3D Games and 3DMark
We’ve recently updated our game tests to more modern titles The Division 2 and Forza Horizon 4. The games are run at 1920x1080 resolution using the Ultra preset. As the resolution goes up, the CPU tends to have less of an impact. The goal with these settings is to determine if there are differences in performance at the most commonly used resolution with settings most people use/strive for.
In both titles, we saw less than a 1% difference between all the boards we’ve tested so far. Nothing out of the ordinary here.
Power Consumption / VRM Temperatures
Our first glimpse of power use for this platform and the 10c/20t i9-10900K may be a bit shocking to some. With loads reaching 250W-290W, many users will be hard-pressed to keep these cool and get the most out of the chip. For power testing, we used AIDA64’s System Stability Test with Stress CPU, FPU and Cache enabled using peak power consumed. The wattage value is taken from the wall via a Kill-A-Watt meter to capture the entire ecosystem; the only variable that changes is the motherboard.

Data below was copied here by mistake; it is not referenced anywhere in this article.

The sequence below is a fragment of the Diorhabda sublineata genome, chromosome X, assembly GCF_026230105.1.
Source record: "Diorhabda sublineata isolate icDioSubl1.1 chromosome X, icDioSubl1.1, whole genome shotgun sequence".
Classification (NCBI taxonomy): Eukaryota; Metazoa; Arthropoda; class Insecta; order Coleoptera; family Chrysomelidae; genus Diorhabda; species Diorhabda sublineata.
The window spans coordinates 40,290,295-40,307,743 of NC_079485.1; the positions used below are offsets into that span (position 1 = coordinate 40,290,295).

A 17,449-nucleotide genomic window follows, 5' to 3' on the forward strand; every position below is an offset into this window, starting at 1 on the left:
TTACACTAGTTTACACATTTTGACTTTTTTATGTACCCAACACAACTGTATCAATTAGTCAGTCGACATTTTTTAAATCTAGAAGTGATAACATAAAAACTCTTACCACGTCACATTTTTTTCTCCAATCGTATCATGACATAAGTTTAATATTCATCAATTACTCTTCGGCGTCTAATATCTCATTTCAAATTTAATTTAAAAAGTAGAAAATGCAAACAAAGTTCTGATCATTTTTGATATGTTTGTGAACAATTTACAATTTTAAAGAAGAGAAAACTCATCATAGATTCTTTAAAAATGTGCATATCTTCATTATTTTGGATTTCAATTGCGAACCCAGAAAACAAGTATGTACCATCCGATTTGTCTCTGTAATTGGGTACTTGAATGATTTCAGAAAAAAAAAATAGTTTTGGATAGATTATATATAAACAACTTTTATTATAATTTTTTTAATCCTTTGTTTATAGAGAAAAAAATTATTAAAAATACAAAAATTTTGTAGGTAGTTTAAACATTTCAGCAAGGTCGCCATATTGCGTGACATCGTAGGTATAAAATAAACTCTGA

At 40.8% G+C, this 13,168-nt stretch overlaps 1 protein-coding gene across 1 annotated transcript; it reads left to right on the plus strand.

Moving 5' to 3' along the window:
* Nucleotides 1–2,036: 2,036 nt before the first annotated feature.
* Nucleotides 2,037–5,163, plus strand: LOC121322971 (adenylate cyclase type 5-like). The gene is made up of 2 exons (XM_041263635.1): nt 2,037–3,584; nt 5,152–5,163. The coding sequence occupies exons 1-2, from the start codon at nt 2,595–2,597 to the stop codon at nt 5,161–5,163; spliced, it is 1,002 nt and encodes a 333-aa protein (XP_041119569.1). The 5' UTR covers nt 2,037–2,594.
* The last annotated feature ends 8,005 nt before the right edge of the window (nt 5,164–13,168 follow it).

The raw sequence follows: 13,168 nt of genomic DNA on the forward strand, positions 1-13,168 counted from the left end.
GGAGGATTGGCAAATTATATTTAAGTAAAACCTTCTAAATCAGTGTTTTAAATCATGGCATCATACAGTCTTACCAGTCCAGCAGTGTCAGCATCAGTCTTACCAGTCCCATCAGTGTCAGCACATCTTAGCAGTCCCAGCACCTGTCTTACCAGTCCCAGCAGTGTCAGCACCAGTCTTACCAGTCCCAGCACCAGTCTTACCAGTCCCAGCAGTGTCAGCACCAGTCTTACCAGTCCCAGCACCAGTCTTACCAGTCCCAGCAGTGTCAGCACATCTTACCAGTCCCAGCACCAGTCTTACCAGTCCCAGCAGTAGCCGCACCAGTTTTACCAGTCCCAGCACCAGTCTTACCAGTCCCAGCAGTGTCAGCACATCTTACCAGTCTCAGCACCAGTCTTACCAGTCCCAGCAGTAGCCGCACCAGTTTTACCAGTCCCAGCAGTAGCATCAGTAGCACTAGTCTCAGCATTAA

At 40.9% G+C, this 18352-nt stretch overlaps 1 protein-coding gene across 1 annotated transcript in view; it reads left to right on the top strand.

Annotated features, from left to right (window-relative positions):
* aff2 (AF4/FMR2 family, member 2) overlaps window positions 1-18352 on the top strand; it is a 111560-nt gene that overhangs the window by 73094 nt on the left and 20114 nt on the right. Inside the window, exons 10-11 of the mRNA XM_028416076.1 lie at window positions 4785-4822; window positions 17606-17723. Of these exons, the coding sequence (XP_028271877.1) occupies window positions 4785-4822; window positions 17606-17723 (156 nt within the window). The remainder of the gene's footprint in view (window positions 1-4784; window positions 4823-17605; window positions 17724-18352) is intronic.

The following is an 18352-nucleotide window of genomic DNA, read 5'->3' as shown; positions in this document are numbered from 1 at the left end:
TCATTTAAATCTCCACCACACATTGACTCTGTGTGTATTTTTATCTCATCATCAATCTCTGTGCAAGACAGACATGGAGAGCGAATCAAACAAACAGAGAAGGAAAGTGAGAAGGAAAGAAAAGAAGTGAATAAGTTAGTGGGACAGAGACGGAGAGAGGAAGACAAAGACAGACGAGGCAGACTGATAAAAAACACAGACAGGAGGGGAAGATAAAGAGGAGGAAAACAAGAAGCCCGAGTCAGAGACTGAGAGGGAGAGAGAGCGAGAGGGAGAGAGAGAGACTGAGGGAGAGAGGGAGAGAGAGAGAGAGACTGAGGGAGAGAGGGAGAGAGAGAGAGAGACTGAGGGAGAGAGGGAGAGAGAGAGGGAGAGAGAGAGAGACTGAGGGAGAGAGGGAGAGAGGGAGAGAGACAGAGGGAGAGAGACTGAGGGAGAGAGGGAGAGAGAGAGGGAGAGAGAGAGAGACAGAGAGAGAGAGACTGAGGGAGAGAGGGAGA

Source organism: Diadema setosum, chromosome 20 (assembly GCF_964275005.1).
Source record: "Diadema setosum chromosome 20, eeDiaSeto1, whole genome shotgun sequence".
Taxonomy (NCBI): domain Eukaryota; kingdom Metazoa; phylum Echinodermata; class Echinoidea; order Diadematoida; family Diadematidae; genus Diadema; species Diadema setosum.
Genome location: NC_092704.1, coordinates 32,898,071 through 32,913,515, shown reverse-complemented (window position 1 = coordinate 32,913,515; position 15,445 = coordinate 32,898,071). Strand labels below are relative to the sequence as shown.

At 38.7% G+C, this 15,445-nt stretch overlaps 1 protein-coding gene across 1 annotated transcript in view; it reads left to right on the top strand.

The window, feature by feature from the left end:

The ASRock PG Velocita idled at 57W and used 290W while under load, the latter the most power use of the compared boards. Actual wattage for the CPU according to HWInfo64 approached 215W. Other boards used slightly less power though speeds were also lower, accounting for much of the difference.
For VRM testing, the Velocita’s large heatsinks and active cooling managed the temperatures well keeping them within operating parameters at both stock and while overclocked to 5.2 GHz. Peak temperatures at stock reached 53 degrees Celsius while overclocked temps reached 58 degrees Celsuis in our 30 minute test (the curve flattens out at this point). The three small fans kept the temperatures low in our testing environment (an open air test bench with no active cooling), but were clearly audible throughout testing, especially while overclocked.